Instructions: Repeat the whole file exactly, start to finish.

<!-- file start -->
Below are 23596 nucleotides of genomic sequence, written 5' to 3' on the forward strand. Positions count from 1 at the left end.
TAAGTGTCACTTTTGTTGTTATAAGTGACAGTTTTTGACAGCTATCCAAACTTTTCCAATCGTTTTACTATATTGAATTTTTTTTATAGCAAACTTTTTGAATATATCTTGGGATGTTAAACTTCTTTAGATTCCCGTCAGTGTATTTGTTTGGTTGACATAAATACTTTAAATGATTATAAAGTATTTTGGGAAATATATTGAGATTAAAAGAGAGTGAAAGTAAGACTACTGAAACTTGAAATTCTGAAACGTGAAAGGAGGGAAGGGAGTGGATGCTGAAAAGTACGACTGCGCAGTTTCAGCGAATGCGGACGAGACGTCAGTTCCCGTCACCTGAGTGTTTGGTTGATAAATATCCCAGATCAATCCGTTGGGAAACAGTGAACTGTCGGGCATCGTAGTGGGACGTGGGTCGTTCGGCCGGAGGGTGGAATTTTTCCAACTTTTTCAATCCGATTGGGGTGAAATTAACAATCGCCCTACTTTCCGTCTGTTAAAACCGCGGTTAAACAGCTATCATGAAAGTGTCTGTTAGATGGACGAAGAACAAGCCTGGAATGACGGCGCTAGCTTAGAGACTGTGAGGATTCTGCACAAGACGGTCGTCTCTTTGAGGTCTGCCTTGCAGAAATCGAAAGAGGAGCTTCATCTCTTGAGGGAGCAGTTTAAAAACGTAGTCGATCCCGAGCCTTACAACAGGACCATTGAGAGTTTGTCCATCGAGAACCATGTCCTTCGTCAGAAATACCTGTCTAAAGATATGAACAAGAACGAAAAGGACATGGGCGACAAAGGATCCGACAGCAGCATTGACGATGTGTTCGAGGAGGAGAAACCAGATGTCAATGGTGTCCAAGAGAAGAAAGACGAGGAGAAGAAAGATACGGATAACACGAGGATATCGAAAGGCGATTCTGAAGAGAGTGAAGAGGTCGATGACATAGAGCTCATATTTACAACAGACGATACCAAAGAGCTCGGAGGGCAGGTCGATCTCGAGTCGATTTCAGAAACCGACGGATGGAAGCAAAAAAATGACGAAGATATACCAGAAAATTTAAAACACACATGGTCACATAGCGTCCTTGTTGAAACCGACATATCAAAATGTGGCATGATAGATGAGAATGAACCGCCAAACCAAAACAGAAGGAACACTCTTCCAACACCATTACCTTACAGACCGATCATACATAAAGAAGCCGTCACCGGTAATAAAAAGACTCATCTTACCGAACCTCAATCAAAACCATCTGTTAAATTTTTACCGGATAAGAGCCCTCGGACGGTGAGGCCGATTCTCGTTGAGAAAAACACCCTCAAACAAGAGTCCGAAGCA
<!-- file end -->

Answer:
Below are 23596 nucleotides of genomic sequence, written 5' to 3' on the forward strand. Positions count from 1 at the left end.
TAAGTGTCACTTTTGTTGTTATAAGTGACAGTTTTTGACAGCTATCCAAACTTTTCCAATCGTTTTACTATATTGAATTTTTTTTATAGCAAACTTTTTGAATATATCTTGGGATGTTAAACTTCTTTAGATTCCCGTCAGTGTATTTGTTTGGTTGACATAAATACTTTAAATGATTATAAAGTATTTTGGGAAATATATTGAGATTAAAAGAGAGTGAAAGTAAGACTACTGAAACTTGAAATTCTGAAACGTGAAAGGAGGGAAGGGAGTGGATGCTGAAAAGTACGACTGCGCAGTTTCAGCGAATGCGGACGAGACGTCAGTTCCCGTCACCTGAGTGTTTGGTTGATAAATATCCCAGATCAATCCGTTGGGAAACAGTGAACTGTCGGGCATCGTAGTGGGACGTGGGTCGTTCGGCCGGAGGGTGGAATTTTTCCAACTTTTTCAATCCGATTGGGGTGAAATTAACAATCGCCCTACTTTCCGTCTGTTAAAACCGCGGTTAAACAGCTATCATGAAAGTGTCTGTTAGATGGACGAAGAACAAGCCTGGAATGACGGCGCTAGCTTAGAGACTGTGAGGATTCTGCACAAGACGGTCGTCTCTTTGAGGTCTGCCTTGCAGAAATCGAAAGAGGAGCTTCATCTCTTGAGGGAGCAGTTTAAAAACGTAGTCGATCCCGAGCCTTACAACAGGACCATTGAGAGTTTGTCCATCGAGAACCATGTCCTTCGTCAGAAATACCTGTCTAAAGATATGAACAAGAACGAAAAGGACATGGGCGACAAAGGATCCGACAGCAGCATTGACGATGTGTTCGAGGAGGAGAAACCAGATGTCAATGGTGTCCAAGAGAAGAAAGACGAGGAGAAGAAAGATACGGATAACACGAGGATATCGAAAGGCGATTCTGAAGAGAGTGAAGAGGTCGATGACATAGAGCTCATATTTACAACAGACGATACCAAAGAGCTCGGAGGGCAGGTCGATCTCGAGTCGATTTCAGAAACCGACGGATGGAAGCAAAAAAATGACGAAGATATACCAGAAAATTTAAAACACACATGGTCACATAGCGTCCTTGTTGAAACCGACATATCAAAATGTGGCATGATAGATGAGAATGAACCGCCAAACCAAAACAGAAGGAACACTCTTCCAACACCATTACCTTACAGACCGATCATACATAAAGAAGCCGTCACCGGTAATAAAAAGACTCATCTTACCGAACCTCAATCAAAACCATCTGTTAAATTTTTACCGGATAAGAGCCCTCGGACGGTGAGGCCGATTCTCGTTGAGAAAAACACCCTCAAACAAGAGTCCGAAGCA